You'll need a storage bag with a closeable top or a sealable container large enough to fit the meat and have it completely covered in the brine solution. Once the brine is cool completely, add the brine to the meat, cover, and refrigerate until the brining method is complete.
Making a Dry Brine
When using a dry brine, you are simply skipping the water and rubbing the salt directly onto the meat. The natural juices of the meat absorb the salt, creating tenderness and flavor. The dry brining process can be done well in advance of when you plan to cook, with some dry brines being allowed to absorb for 72 hours.
You'll use somewhere around one-half a teaspoon of salt per pound of meat. Sprinkle the salt onto the meat and pat it on. A dry brine method only needs just a few hours to work. Unlike wet brine, you'll typically not add herbs and spices. Instead, you'll use a dry rub to enhance the flavor.
You can pat dry, but don't rinse or wipe, but don't rinse. We also like to let our brined meat drain for just a short time on a roasting rack.
Why Should You Brine?
The results of brining are conclusive. The brining process improves the moisture retention of the meat and creates flavorful meat without excess salt overwhelming the flavor. The result is a more tender, juicy, and delicious chicken breast, pork tenderloin, or turkey breast.
A dry brine also improves the tenderness and helps the meat stay juicy while giving you a chance to experiment with flavors to make the bark of your meat tasty.
What Can You Brine?
One of the great things about brining is that it works with just about anything. You can wet brine to make juicy fried chicken, tender pork chops, or the most succulent Thanksgiving turkey. Various cooking methods will stipulate what brining process is best. Fattier meats won't absorb as much brine, while excessively lean meats will take longer.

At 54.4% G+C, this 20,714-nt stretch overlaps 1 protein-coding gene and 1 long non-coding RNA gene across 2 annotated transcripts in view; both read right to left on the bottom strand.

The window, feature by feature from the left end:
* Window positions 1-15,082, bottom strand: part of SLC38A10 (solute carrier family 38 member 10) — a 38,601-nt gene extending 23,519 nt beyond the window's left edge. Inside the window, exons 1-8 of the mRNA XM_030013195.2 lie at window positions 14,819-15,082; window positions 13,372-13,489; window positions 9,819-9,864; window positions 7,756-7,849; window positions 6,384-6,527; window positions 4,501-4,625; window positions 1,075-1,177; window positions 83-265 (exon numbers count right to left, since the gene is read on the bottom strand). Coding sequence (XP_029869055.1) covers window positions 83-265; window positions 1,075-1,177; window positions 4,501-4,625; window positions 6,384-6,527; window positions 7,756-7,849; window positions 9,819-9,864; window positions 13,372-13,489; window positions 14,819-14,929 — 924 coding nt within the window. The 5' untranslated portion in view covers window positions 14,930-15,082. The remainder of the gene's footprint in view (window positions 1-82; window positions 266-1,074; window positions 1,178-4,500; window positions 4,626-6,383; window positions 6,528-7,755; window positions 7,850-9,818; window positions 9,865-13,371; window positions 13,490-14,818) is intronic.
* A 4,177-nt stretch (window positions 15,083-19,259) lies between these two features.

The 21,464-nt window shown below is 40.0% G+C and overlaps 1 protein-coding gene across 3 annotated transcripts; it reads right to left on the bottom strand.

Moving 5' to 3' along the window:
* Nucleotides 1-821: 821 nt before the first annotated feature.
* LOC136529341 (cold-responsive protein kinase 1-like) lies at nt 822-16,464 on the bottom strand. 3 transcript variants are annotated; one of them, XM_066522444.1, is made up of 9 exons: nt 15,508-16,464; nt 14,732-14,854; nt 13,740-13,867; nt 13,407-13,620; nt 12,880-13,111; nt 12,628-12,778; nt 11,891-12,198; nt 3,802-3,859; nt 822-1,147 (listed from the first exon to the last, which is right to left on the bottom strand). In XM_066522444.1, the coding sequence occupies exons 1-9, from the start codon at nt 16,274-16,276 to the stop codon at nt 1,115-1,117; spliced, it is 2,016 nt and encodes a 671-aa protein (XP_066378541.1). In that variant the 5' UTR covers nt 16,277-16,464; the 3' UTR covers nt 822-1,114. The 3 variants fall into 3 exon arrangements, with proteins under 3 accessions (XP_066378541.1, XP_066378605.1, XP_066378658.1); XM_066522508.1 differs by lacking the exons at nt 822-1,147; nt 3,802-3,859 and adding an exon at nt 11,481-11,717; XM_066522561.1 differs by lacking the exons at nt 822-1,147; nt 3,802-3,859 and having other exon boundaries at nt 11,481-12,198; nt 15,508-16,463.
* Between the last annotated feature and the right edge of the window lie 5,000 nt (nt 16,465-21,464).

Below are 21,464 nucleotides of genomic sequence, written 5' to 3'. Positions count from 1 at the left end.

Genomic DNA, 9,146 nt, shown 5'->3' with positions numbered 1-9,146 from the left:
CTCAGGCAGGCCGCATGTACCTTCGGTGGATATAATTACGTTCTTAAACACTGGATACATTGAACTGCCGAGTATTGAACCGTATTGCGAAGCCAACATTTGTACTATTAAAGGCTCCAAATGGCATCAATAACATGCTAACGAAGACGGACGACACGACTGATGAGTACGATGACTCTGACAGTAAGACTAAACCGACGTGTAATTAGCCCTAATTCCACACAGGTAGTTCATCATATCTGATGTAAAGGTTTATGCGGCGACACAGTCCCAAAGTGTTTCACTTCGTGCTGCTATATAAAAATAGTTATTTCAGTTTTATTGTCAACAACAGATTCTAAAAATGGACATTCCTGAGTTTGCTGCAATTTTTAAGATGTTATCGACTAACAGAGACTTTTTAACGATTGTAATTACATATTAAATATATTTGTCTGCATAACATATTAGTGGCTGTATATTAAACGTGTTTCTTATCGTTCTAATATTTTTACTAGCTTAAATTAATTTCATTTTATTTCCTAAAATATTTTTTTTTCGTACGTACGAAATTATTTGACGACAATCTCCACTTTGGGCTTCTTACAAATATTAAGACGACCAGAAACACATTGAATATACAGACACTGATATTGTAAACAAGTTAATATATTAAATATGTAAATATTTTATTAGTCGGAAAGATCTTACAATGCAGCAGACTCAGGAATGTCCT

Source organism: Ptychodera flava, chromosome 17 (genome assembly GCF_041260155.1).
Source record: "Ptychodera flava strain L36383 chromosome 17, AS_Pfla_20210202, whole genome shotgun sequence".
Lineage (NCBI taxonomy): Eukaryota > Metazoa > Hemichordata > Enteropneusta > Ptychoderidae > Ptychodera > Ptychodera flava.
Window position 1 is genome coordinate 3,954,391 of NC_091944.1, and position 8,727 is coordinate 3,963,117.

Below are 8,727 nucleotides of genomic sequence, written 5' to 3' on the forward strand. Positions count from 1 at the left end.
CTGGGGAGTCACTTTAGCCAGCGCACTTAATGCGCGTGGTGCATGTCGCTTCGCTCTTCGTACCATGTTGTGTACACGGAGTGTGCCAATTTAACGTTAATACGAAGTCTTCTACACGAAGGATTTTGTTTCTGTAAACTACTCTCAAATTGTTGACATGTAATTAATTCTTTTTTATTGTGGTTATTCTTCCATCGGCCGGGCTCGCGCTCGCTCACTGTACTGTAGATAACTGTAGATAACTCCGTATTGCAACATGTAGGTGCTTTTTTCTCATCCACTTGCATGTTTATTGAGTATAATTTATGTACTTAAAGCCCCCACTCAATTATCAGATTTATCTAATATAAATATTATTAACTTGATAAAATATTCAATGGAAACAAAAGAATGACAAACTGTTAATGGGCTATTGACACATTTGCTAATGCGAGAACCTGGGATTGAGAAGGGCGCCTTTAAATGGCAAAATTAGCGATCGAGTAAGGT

You can also use a brine to quickly pickle vegetables. The process is often called refrigerator pickling, and it's a great way to preserve some of your favorite veggies from the garden this year. Brined vegetables will keep for months in the refrigerator and make a great snack for game day snacks in the fall.
One of our favorite recipes is wet brining a whole chicken and then smoking it using our spatchcock chicken recipe. This cutting and cooking process results in the chicken thighs and the chicken breasts cooking evenly. Brining chicken is a great way to make the best chicken.
Can You Brine Chicken Too Long?
It is possible to brine chicken too long. Most of the time, over brining simply makes food a little too salty. If you forget about your brining chicken for a few hours, you can soak it in clear, cold water and rinse it to help draw out some of the salt. Now, if you forget an entire bird for days, it may be beyond help. Overbrining makes meat mushy and it'll never be the same once that happens. Usually you'll brine a chicken for at least four hours and as long as overnight for the best results.
You can brine quickly by using an injector. Injecting the meat with a slightly weaker solution of about 10 percent salinity will speed up the process to about one hour.
A dry chicken brine is best for about 24 hours, but you can go longer if you want. You can use a dry brine to improve beef, particularly when you are air drying the meat.
To Rinse or Not to Rinse
You should not rinse the wet brine off of the whole turkey, chicken, or other meat. The main reason is that rinsing spreads bacteria-laden droplets all over your kitchen. You'll also rinse some of the salt off, allowing the natural juices to escape. When you brine a chicken, you don't want to waste the flavor.
Easy Method, Big Impact
Brining is a simple way to easily increase the flavor whether you are smoking whole chickens, or you just want to properly cook a turkey. Too much salt or too long to brine can possibly cause the meat to get mushy, so pay attention to the size of the meat. Thinner chicken parts will get too salty easier. Dry brines are a good way to easily get the benefits of a liquid brine and you can incorporate a dry rub just before cooking to increase the flavor.
The Bearded Butchers are dedicated to providing as much information as we possibly can to help you understand how to best process and prepare meats of all kinds. To help you, we maintain a blog and Youtube channel with lots of free, high-quality information. The Bearded Butchers and Beardedbutchers.com are a participant in the Amazon Services LLC Associates Program, an affiliate advertising program designed to provide a means for sites to earn advertising fees by advertising and linking to Amazon.com. This means that The Bearded Butchers may receive a commission if you click on a link above and make a purchase on Amazon.com.